Frankenstein: how Mary Shelley’s sci-fi classic offers lessons for us today about the dangers of playing God

Frankenstein, or, The Modern Prometheus, is an 1818 novel by Mary Wollstonecraft Shelley. Set in the late 18th century, it follows scientist Victor Frankenstein’s creation of life and the terrible events that are precipitated by his abandonment of his creation. It is a Gothic novel in that it combines supernatural elements with horror, death and… Continue reading Frankenstein: how Mary Shelley’s sci-fi classic offers lessons for us today about the dangers of playing God

Is book banning in the US unconstitutional?

Smith Collection/Gado/Getty Images

The United States has become a nation divided over important issues in K-12 education, including which books students should be able to read in public school. Efforts to ban books from school curricula, remove books from libraries and keep lists of books that some find inappropriate for students are increasing as Americans become more polarized in their views. These… Continue reading Is book banning in the US unconstitutional?

Ulysses at 102: why it was banned for being obscene

{James Joyce Art}

James Joyce’s Ulysses, which turned 102 last February, is now central to the literary canon and features on university literature courses around the world. However, it was not always as revered as it is now. In fact, it was banned as obscene before it was first published as a complete novel, regarded as a work… Continue reading Ulysses at 102: why it was banned for being obscene

Invisible Trillions review: global capitalism operates beyond the rule of law and threatens democracy

Secrecy has become as important for corporations as transparent and taxable profits used to be, according to Raymond W. Baker in his new book Invisible Trillions. Global capitalism, he argues, operates beyond the rule of law. This contributes to extreme inequality that threatens liberal democracy. Deals in the financial secrecy system account for half of global economic… Continue reading Invisible Trillions review: global capitalism operates beyond the rule of law and threatens democracy

Seer of the selfie: In The Culture of Narcissism, Christopher Lasch excoriated his self-absorbed society

{Illustration by Garry Brown}

A cultural critic rails against a society that worships celebrity and prizes images over ideas. A progressive intellectual attacks the dominance of corporate elites. A curmudgeonly academic condemns his society’s ignorance of its past and the dumbing down of public education. A psychologically astute writer explores the conflicts eddying around gender and sexuality. Who are these disparate… Continue reading Seer of the selfie: In The Culture of Narcissism, Christopher Lasch excoriated his self-absorbed society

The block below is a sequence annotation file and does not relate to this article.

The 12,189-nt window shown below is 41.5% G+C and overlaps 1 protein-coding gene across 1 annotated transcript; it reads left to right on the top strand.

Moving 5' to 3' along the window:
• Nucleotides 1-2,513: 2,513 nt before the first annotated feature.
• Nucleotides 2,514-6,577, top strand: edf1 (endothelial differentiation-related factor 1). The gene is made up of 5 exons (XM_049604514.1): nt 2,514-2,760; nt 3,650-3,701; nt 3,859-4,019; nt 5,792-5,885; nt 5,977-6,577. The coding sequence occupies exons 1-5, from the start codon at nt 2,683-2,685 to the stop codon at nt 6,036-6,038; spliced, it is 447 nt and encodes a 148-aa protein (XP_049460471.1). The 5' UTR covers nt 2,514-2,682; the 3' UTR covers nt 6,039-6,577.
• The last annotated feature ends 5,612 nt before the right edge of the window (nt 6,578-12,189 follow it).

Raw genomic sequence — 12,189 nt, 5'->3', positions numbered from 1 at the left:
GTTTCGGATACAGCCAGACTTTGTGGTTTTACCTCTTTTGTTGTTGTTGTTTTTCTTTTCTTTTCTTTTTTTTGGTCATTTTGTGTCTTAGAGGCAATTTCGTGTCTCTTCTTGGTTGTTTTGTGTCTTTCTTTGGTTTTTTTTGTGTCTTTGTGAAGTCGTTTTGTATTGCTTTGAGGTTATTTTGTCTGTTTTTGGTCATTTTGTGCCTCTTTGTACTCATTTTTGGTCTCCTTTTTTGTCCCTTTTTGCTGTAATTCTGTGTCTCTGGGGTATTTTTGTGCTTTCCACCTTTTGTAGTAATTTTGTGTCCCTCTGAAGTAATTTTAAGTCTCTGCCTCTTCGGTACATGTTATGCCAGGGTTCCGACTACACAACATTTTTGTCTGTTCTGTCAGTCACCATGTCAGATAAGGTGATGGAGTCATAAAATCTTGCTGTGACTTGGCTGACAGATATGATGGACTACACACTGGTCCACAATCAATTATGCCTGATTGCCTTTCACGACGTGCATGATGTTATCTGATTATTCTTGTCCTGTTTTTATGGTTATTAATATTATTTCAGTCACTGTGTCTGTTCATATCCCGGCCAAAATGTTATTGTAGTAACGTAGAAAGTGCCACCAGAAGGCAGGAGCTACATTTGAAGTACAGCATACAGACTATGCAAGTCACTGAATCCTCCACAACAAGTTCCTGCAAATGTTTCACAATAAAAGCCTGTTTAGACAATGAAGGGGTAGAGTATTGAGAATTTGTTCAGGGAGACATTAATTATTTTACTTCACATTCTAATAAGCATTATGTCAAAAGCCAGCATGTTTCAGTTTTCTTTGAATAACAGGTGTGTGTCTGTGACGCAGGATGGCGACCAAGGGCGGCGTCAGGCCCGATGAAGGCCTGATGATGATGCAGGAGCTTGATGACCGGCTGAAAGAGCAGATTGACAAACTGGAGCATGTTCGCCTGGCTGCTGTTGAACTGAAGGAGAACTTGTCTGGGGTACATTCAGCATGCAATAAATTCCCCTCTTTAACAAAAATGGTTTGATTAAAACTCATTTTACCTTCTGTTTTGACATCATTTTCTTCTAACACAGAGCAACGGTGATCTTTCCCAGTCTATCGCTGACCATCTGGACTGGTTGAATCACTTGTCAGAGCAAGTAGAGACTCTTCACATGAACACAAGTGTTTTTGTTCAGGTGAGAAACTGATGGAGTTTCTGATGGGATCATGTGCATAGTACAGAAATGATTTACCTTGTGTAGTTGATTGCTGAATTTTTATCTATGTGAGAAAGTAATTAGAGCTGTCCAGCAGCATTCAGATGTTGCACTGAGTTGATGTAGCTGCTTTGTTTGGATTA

What’s behind the astonishing rise in LGBTQ+ romance literature?

A major transformation is underway in Romancelandia. Once upon a time, romance novels from major U.S. publishers featured only heterosexual couples. Today, the five biggest publishers regularly release same-sex love stories. From May 2022 to May 2023, sales of LGBTQ+ romance grew by 40%, with the next biggest jump in this period occurring for general… Continue reading What’s behind the astonishing rise in LGBTQ+ romance literature?

Classic literature still offers rich lessons about life in the deep blue sea

When OceanGate, the deep-sea exploration enterprise, created a promotional video for its ill-fated US$250,000-per-head trip to see the wreck of the Titanic, it told prospective passengers to “Get ready for what Jules Verne could only imagine – a 12,500-foot journey to the bottom of the sea.” Those behind the video hoped viewers would recognize the… Continue reading Classic literature still offers rich lessons about life in the deep blue sea

How a lost manuscript revealed the first poets of Italian literature

Imagine a world where we knew the name of Homer, but the poetry of The Odyssey was lost to us. That was the world of the early Italian Renaissance during the second half of the 15th century. Many people knew the names of some early poets of Italian literature – those who were active during the 13th… Continue reading How a lost manuscript revealed the first poets of Italian literature

The Fraud by Zadie Smith review: a dazzling depiction of Victorian colonial England

Zadie Smith’s latest novel, The Fraud, is her first foray into the world of historical fiction. The result is a stunning, well-studied examination of Victorian colonial England and some of its inhabitants. As with other works by Smith, the novel takes a patchwork approach, with several interwoven plots taking place over a period of about 50… Continue reading The Fraud by Zadie Smith review: a dazzling depiction of Victorian colonial England

In Knife, Salman Rushdie confronts a world where liberal principles like free speech are old-fashioned

Knife is Salman Rushdie’s account of how he narrowly survived an attempt on his life in August 2022, in which he lost his right eye and partial use of his left hand. The attack ironically came when Rushdie was delivering a lecture on “the creation in America of safe spaces for writers from elsewhere”, at… Continue reading In Knife, Salman Rushdie confronts a world where liberal principles like free speech are old-fashioned